How to Write a Dazzling LinkedIn Summary

by Meg Guiseppi on May 9, 2016

 

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Over the years, I’ve reviewed many LinkedIn profiles of executive job seekers.

Even though plenty of evidence is stacked against it, a great percentage of the profiles I see have non-existent or severely anemic Summary sections.

These job seekers are neglecting a golden opportunity to tell their personal brand story.

Maybe they’re not actively job seeking, or just beginning a search. No matter, most anyone with a career or doing business in any way needs a complete LinkedIn profile.

No job is permanent these days. Those who are easily found online because their LinkedIn profiles are fully populated with keyword-rich content are way ahead of the game, should they suddenly be out of a job.

What’s so important about the LinkedIn Summary section?

LinkedIn provides various sections – Professional Headline, Experience, Skills and Endorsements, Education, etc. – which you’ll use to showcase and describe your many “hard” skills, strengths and achievements.

Think of the Summary section similarly, but for my clients I go beyond just the hard skills and weave in “soft” skills too, treating this section like a biography, which affords the opportunity for storytelling.

I highlight the qualities and personal attributes that make them a good fit for the companies and organizations they’re targeting . . . that is, I showcase the “personal” part of their personal brand.

The Summary section is where you tell your personal brand story, differentiating the value you offer over your competitors. Storytelling allows you to make a more vibrant connection with people than the dry resume-speak too often used here.

Your goal here is to strike a balance between personal branding and personal SEO (Search Engine Optimization), or hard vs. soft skills.

LinkedIn allows 2,000 characters and spaces in this section. You may be surprised by how much you can do with that.

Try to get across what you’re like to work with and how you get things done. Generate some chemistry!

To prompt your brand story, ask yourself questions like these:

  • What makes me passionate about the work I do, and the work I will do for future employers?
  • What combination of strengths and skills do I have that no one else does?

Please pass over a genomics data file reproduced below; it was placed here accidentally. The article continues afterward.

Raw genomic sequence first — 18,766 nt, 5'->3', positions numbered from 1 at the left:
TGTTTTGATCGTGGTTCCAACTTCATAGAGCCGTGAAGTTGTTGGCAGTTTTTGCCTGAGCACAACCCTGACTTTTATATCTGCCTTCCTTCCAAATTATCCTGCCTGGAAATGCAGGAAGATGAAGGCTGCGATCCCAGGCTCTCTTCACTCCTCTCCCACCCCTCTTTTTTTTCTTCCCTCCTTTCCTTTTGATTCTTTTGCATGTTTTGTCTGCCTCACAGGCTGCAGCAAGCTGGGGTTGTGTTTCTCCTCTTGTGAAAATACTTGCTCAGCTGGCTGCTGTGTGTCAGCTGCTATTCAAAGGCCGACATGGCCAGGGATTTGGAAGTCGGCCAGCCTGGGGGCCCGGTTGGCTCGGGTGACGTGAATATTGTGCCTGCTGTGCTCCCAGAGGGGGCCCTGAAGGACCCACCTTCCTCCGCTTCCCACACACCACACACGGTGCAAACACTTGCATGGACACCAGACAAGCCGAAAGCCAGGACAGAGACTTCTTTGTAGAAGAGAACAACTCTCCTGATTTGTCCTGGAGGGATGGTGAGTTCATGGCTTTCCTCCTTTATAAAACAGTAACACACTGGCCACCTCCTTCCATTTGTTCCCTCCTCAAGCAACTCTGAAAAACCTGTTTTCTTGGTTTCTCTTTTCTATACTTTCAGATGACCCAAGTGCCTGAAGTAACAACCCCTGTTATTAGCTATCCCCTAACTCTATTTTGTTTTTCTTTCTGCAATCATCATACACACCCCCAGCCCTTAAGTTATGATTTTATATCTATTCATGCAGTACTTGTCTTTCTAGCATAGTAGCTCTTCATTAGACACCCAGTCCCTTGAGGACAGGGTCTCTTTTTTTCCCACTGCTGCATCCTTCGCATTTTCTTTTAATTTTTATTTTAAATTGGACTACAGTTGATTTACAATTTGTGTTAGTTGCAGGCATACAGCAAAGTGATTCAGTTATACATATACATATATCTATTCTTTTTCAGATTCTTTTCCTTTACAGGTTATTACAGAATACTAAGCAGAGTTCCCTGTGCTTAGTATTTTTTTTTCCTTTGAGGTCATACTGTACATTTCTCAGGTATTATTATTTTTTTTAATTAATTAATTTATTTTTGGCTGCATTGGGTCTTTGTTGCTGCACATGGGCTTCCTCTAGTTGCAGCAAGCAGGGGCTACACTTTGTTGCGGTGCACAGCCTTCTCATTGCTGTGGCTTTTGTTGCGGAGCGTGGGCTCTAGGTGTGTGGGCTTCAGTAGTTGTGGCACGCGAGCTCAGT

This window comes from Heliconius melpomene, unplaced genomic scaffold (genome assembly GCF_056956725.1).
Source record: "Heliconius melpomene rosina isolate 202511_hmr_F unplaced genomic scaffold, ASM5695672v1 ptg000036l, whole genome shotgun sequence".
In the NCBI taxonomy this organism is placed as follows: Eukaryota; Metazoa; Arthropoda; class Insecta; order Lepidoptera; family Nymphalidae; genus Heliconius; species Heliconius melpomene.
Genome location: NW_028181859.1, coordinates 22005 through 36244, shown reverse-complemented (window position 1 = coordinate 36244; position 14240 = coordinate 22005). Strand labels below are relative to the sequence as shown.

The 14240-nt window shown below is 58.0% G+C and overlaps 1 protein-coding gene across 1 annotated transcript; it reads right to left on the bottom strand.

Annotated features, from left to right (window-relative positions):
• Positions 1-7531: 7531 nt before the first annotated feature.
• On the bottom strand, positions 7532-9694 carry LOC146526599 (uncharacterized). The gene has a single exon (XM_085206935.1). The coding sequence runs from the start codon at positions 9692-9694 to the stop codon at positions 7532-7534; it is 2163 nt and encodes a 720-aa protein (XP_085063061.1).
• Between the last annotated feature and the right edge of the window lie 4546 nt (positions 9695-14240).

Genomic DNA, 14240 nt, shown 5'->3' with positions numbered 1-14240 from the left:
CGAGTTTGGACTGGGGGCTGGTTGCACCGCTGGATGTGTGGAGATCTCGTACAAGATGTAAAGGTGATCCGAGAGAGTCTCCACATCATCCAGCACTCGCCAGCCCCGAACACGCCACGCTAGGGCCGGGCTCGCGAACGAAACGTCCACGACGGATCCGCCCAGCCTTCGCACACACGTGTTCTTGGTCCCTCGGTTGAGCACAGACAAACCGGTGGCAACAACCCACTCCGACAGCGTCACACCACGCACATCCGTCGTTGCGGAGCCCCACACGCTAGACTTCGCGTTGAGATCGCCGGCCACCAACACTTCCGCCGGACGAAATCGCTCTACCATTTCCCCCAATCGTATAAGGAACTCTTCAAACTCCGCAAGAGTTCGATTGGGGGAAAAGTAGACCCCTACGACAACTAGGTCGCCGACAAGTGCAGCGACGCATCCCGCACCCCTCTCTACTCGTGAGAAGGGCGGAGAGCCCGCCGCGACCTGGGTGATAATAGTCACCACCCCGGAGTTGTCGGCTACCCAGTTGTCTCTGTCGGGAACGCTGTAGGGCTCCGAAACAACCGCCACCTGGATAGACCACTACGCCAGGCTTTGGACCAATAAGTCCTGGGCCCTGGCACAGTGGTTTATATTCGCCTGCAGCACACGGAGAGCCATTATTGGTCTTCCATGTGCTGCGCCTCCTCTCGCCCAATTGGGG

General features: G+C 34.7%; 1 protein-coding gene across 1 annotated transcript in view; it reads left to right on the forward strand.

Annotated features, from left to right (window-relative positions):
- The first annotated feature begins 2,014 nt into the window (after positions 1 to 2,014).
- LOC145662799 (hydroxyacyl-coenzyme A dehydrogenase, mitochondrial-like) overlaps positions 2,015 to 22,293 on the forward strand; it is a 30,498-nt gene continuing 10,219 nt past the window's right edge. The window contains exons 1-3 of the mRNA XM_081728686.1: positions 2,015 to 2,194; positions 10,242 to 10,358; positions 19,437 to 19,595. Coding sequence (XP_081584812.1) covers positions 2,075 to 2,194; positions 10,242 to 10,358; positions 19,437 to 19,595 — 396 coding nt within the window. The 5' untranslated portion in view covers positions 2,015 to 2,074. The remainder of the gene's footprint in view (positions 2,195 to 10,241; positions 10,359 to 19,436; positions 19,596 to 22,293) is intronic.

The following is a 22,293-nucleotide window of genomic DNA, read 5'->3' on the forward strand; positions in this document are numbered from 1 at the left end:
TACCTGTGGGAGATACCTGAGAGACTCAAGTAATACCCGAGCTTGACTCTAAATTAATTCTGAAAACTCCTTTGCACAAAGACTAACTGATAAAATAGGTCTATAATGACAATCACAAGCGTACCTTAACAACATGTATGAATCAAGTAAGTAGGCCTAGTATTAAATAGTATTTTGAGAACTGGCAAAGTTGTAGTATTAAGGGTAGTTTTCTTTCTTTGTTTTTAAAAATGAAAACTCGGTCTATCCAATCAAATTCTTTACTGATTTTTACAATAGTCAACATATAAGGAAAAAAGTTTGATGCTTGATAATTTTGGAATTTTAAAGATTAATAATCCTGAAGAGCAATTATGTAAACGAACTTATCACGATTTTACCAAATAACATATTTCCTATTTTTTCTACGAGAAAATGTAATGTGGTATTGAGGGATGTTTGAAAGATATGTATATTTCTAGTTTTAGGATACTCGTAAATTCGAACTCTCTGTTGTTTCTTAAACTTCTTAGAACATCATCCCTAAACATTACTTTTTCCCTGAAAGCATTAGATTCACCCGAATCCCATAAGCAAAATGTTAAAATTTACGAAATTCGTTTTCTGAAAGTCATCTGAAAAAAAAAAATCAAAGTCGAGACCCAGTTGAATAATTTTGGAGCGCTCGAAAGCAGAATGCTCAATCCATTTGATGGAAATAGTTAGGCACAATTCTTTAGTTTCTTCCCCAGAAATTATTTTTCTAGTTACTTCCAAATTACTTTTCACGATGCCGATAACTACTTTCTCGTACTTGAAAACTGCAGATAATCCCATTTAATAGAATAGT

• What ROI (Return on Investment) do I have that makes me the best hiring choice?
  • What makes me a good leader?
  • How have I engaged and motivated my people to top performance?

Here are some strategies I use to elevate my clients’ LinkedIn Summary section:

As you’re compiling and writing this content, remember to pack in plenty of your relevant keywords and phrases, which you uncovered in researching your target employers.

  • Add a quote of yours or someone else’s, speaking about the value you offer.
  • Add 3-5 bullet points to highlight hard-hitting achievements and/or metrics, focused around your top relevant keywords and phrases, with a brief description of how you achieved these things.
  • Include a brief paragraph about why you chose your profession or industry.
  • For visual appeal, include plenty of white space and short paragraphs.
  • Add some pizzazz with special characters.
  • Break down the information into sub-sections, with headers in all caps, as I’ve done in my LinkedIn Summary.
  • Leave a little room at the bottom of the Summary to list misspellings and variations of your name, so that people using them to search for you will still find your profile.

Give yourself permission to be bold and authentic in this content. You’re not boasting. You’re educating people about what makes you a good-fit candidate for the employers you’re targeting.

[This article was first published for my Personal Branding Expert gig on Job-Hunt.org.]

More About LinkedIn and Executive Job Search

Get the Most Out of LinkedIn

Get the Most Out of LinkedIn – Part 2

10 Steps to Executive Job Search Success

10 Steps to Executive Job Search Success

The New 10-Step Executive Personal Branding Worksheet

How to Balance Personal Branding With Personal SEO

The Secret of Personal Branding – Be Authentic!

Best Ways and Places to Research Your Target Employers

 

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